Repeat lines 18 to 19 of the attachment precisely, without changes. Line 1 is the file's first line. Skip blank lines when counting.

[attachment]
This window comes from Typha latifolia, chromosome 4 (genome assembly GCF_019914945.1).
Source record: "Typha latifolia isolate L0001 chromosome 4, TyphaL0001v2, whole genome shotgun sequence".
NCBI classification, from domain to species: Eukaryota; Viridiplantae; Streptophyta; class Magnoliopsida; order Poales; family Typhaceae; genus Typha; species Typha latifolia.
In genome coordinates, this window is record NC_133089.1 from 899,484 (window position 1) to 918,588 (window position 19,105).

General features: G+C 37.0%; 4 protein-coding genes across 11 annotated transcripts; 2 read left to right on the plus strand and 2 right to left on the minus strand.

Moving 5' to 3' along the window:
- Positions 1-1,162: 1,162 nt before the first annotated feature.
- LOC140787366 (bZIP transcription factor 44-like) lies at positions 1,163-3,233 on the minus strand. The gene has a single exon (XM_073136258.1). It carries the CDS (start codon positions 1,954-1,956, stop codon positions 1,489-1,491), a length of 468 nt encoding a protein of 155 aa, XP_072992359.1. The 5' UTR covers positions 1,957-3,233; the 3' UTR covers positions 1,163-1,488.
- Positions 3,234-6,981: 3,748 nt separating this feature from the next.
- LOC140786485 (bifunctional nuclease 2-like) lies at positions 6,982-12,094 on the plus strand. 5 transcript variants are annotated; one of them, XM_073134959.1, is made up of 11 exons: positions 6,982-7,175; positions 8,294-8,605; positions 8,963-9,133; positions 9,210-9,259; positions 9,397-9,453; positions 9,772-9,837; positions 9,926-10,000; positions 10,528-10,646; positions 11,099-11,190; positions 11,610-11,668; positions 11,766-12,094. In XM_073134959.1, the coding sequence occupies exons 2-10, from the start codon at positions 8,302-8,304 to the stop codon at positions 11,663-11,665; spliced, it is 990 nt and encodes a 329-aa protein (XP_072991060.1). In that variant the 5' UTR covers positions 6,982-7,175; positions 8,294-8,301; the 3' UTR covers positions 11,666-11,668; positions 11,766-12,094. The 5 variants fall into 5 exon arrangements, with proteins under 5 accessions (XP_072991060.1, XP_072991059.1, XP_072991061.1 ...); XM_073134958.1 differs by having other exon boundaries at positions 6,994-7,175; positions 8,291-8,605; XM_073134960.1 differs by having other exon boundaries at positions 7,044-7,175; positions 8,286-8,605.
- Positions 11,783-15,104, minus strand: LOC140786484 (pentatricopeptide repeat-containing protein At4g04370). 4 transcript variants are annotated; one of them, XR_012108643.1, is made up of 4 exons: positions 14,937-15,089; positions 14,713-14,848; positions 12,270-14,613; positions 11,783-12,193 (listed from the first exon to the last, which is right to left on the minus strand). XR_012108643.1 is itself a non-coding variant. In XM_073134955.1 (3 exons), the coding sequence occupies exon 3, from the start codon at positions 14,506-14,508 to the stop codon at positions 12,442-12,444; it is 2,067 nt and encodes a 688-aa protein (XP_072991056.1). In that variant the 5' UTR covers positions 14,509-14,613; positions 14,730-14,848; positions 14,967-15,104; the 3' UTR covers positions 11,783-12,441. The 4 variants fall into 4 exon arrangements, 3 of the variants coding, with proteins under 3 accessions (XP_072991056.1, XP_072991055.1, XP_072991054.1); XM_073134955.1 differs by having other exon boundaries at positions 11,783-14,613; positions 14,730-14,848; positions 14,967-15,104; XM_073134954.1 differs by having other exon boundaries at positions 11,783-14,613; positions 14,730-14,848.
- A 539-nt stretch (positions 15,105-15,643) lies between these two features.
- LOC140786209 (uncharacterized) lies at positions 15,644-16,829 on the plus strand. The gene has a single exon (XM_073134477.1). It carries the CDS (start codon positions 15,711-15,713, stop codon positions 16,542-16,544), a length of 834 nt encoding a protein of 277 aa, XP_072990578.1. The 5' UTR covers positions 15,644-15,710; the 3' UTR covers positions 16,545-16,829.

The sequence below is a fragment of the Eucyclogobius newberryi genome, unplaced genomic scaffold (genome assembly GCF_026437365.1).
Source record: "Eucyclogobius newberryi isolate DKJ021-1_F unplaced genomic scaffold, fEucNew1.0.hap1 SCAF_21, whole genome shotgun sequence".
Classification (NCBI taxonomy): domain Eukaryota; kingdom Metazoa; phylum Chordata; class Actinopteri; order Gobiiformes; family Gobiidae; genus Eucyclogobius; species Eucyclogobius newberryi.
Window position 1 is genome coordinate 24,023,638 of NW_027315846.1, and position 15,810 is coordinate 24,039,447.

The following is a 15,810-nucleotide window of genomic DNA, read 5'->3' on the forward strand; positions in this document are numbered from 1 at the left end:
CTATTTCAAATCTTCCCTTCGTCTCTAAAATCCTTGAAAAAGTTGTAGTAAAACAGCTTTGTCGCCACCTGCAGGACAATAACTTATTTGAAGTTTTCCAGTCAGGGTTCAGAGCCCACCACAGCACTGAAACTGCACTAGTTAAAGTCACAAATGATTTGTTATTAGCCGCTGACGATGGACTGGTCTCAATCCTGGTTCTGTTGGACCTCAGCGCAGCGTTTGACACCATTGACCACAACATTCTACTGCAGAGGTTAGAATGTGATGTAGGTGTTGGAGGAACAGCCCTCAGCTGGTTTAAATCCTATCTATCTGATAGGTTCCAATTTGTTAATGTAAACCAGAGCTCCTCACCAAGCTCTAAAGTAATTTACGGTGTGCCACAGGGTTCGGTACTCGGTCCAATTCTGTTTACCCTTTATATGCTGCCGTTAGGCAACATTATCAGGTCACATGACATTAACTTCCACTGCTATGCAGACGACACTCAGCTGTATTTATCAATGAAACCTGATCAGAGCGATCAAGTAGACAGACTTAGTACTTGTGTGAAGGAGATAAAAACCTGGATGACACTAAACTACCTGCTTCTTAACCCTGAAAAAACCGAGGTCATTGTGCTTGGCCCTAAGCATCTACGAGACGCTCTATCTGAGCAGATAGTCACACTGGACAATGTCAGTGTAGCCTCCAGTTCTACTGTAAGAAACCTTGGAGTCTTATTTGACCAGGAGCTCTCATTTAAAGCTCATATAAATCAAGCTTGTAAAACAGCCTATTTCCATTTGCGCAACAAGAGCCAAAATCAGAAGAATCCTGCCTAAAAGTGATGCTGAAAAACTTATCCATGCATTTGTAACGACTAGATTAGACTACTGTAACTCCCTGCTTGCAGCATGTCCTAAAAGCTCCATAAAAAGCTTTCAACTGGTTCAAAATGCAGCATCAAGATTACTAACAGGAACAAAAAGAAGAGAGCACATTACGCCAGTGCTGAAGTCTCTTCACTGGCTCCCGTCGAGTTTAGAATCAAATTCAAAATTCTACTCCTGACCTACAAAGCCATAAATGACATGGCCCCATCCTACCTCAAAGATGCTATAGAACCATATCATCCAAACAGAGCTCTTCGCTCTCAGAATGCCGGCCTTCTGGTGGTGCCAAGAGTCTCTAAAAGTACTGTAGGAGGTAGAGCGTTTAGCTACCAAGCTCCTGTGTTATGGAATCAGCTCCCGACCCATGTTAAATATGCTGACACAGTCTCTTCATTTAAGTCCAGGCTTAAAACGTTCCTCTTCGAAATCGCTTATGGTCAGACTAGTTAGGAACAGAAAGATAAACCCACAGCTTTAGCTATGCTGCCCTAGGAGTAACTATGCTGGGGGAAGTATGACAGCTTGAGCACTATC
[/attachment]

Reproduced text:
The following is a 15,810-nucleotide window of genomic DNA, read 5'->3' on the forward strand; positions in this document are numbered from 1 at the left end:
CTATTTCAAATCTTCCCTTCGTCTCTAAAATCCTTGAAAAAGTTGTAGTAAAACAGCTTTGTCGCCACCTGCAGGACAATAACTTATTTGAAGTTTTCCAGTCAGGGTTCAGAGCCCACCACAGCACTGAAACTGCACTAGTTAAAGTCACAAATGATTTGTTATTAGCCGCTGACGATGGACTGGTCTCAATCCTGGTTCTGTTGGACCTCAGCGCAGCGTTTGACACCATTGACCACAACATTCTACTGCAGAGGTTAGAATGTGATGTAGGTGTTGGAGGAACAGCCCTCAGCTGGTTTAAATCCTATCTATCTGATAGGTTCCAATTTGTTAATGTAAACCAGAGCTCCTCACCAAGCTCTAAAGTAATTTACGGTGTGCCACAGGGTTCGGTACTCGGTCCAATTCTGTTTACCCTTTATATGCTGCCGTTAGGCAACATTATCAGGTCACATGACATTAACTTCCACTGCTATGCAGACGACACTCAGCTGTATTTATCAATGAAACCTGATCAGAGCGATCAAGTAGACAGACTTAGTACTTGTGTGAAGGAGATAAAAACCTGGATGACACTAAACTACCTGCTTCTTAACCCTGAAAAAACCGAGGTCATTGTGCTTGGCCCTAAGCATCTACGAGACGCTCTATCTGAGCAGATAGTCACACTGGACAATGTCAGTGTAGCCTCCAGTTCTACTGTAAGAAACCTTGGAGTCTTATTTGACCAGGAGCTCTCATTTAAAGCTCATATAAATCAAGCTTGTAAAACAGCCTATTTCCATTTGCGCAACAAGAGCCAAAATCAGAAGAATCCTGCCTAAAAGTGATGCTGAAAAACTTATCCATGCATTTGTAACGACTAGATTAGACTACTGTAACTCCCTGCTTGCAGCATGTCCTAAAAGCTCCATAAAAAGCTTTCAACTGGTTCAAAATGCAGCATCAAGATTACTAACAGGAACAAAAAGAAGAGAGCACATTACGCCAGTGCTGAAGTCTCTTCACTGGCTCCCGTCGAGTTTAGAATCAAATTCAAAATTCTACTCCTGACCTACAAAGCCATAAATGACATGGCCCCATCCTACCTCAAAGATGCTATAGAACCATATCATCCAAACAGAGCTCTTCGCTCTCAGAATGCCGGCCTTCTGGTGGTGCCAAGAGTCTCTAAAAGTACTGTAGGAGGTAGAGCGTTTAGCTACCAAGCTCCTGTGTTATGGAATCAGCTCCCGACCCATGTTAAATATGCTGACACAGTCTCTTCATTTAAGTCCAGGCTTAAAACGTTCCTCTTCGAAATCGCTTATGGTCAGACTAGTTAGGAACAGAAAGATAAACCCACAGCTTTAGCTATGCTGCCCTAGGAGTAACTATGCTGGGGGAAGTATGACAGCTTGAGCACTATC